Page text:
RE: the nature of evolutionary change in human groups

From: Alexanian, Moorad (alexanian@uncw.edu)
Date: Mon Mar 17 2003 - 08:55:35 EST

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    I just cited crystals as an example of discrete groups. That is all.
    Moorad

            -----Original Message-----
            From: RFaussette@aol.com [mailto:RFaussette@aol.com]
            Sent: Monday, March 17, 2003 8:03 AM
            To: asa@calvin.edu
            Subject: the nature of evolutionary change in human groups
            
            
            In a message dated 3/17/03 6:49:43 AM Eastern Standard Time,
    oleary@sympatico.ca writes:
            
            
            

                    "In group theory, there are discrete and continuous
    groups. Discrete
                    groups are those studied in crystallography and
    solid-state physics and
                    the elements of the group cannot be obtained by means of
    infinitesimal
                    changes. However, the continuous groups are such that
    finite
                    transformation can indeed be made up by infinitesimal
    transformations.
                    Of course, it seems to me that mutations would always
    involve finite
                    changes rather than truly continuous changes."
                    
                    This is an important point. You have captured exactly
    the problem that
                    many of us have about Darwin's slow series of steps. No
    one doubts that
                    gradual warming causes the river ice to break, or that
    it can suddenly
                    start to crack up on a given day, having been warmed for
    some time.
                    However, some group happenings are, as you say,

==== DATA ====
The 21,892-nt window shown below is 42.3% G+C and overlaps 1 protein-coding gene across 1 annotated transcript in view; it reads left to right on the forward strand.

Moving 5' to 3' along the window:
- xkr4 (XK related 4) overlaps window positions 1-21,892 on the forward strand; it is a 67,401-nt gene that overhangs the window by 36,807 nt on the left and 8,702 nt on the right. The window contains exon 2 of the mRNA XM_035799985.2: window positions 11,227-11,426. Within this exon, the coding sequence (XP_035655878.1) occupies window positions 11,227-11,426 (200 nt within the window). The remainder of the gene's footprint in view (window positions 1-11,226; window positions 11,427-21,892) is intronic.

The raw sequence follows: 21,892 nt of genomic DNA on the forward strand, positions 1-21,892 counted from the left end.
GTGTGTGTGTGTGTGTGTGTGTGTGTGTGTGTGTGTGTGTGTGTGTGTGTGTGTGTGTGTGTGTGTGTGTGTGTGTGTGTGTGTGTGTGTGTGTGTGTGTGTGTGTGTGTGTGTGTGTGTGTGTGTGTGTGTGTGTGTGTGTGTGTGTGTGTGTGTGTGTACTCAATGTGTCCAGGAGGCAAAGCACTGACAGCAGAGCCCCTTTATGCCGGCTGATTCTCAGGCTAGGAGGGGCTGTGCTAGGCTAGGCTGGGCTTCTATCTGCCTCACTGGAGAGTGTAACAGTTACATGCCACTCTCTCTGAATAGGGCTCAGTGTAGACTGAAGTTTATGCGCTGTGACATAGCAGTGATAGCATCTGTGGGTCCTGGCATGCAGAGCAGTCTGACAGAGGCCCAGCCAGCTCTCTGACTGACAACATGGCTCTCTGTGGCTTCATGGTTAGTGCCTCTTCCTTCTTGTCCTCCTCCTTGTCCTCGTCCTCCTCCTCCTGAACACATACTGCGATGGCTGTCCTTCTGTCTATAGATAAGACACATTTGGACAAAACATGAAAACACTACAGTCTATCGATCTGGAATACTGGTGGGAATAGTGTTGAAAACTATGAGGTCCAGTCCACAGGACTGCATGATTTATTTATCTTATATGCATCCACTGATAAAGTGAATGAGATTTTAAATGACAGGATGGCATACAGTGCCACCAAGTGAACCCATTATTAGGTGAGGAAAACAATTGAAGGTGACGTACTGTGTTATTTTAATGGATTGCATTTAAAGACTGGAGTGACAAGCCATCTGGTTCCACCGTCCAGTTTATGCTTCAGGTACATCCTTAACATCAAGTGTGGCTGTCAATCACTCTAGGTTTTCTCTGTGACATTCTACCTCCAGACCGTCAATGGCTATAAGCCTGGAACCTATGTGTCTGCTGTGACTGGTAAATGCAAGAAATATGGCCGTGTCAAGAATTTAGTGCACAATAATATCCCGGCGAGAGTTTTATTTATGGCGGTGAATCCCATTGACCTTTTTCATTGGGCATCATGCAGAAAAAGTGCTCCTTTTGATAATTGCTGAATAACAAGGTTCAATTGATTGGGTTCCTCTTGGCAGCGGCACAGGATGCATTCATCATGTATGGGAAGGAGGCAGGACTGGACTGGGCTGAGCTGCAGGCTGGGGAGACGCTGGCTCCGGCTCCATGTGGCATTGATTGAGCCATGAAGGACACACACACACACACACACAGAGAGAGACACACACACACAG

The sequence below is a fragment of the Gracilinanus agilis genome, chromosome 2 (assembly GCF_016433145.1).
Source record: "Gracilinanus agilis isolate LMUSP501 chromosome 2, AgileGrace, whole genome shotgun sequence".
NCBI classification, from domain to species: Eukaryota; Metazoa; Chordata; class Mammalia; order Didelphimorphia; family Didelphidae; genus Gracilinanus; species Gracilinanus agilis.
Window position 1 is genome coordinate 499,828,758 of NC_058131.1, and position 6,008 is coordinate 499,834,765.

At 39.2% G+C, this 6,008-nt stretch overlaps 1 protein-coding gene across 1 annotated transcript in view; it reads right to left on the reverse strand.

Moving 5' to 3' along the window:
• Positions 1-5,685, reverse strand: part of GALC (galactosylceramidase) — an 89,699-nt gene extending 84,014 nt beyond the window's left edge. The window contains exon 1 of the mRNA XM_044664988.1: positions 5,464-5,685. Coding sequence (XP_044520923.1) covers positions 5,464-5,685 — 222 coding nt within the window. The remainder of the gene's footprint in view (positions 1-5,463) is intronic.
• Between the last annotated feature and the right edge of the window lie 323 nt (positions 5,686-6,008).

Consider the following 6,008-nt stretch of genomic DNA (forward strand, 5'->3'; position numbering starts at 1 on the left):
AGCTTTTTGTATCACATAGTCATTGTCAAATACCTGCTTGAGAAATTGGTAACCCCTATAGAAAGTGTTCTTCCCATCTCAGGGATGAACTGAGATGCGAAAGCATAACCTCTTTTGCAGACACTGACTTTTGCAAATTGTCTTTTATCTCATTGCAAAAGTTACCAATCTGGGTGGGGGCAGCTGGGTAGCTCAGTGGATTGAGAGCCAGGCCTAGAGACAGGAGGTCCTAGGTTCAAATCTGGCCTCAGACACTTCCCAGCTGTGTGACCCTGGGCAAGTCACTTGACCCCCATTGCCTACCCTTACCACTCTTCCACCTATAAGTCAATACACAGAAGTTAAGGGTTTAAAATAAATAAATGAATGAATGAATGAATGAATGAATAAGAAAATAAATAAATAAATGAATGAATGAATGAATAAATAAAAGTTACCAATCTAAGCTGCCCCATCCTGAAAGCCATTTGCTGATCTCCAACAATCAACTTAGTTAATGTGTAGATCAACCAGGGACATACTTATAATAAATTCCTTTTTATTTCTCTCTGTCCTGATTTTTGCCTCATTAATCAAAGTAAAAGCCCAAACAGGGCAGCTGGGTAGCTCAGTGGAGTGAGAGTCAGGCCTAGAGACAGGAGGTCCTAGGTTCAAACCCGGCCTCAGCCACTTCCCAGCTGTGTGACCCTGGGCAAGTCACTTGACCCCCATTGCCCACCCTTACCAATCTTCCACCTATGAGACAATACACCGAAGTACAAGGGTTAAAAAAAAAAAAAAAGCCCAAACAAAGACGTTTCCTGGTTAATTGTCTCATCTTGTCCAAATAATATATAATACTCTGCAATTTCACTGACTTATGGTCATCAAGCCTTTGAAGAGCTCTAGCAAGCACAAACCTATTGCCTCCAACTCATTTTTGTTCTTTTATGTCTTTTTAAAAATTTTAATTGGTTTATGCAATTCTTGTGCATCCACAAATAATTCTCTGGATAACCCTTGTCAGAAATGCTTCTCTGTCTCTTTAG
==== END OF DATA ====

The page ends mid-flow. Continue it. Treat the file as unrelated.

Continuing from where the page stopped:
"discrete."
                    

            I am trying to understand your arguments and find a relevant
    analogy - I do not understand how the behavior of crystals can tell you
    anyhting about human gorup behavior, but I can suggest a book, Paul
    Colinvaux's Fates Of Nations, A biological theory of history (cambridge
    u press, 1980). He provides excellent examples of how advances in
    technology change the nature of human competing groups - sudden advances
    in technology force the response and refocus of the discipline of a
    human group as it embraces the new technology gaining an edge over its
    competitors. Strict Darwinism only works at the level of the individual
    - group behavior is governed by ecology and niche theory - as
    individuals specialize in a group they become group dependent and
    leaving the group and their niche specialization would cause a
    catastrophic drop in their fitness relative to other individuals who are
    in a specialized group - its talked about in wilson's book - but
    colinvaux provides examples of niche theory at work throughout history
            rich
            



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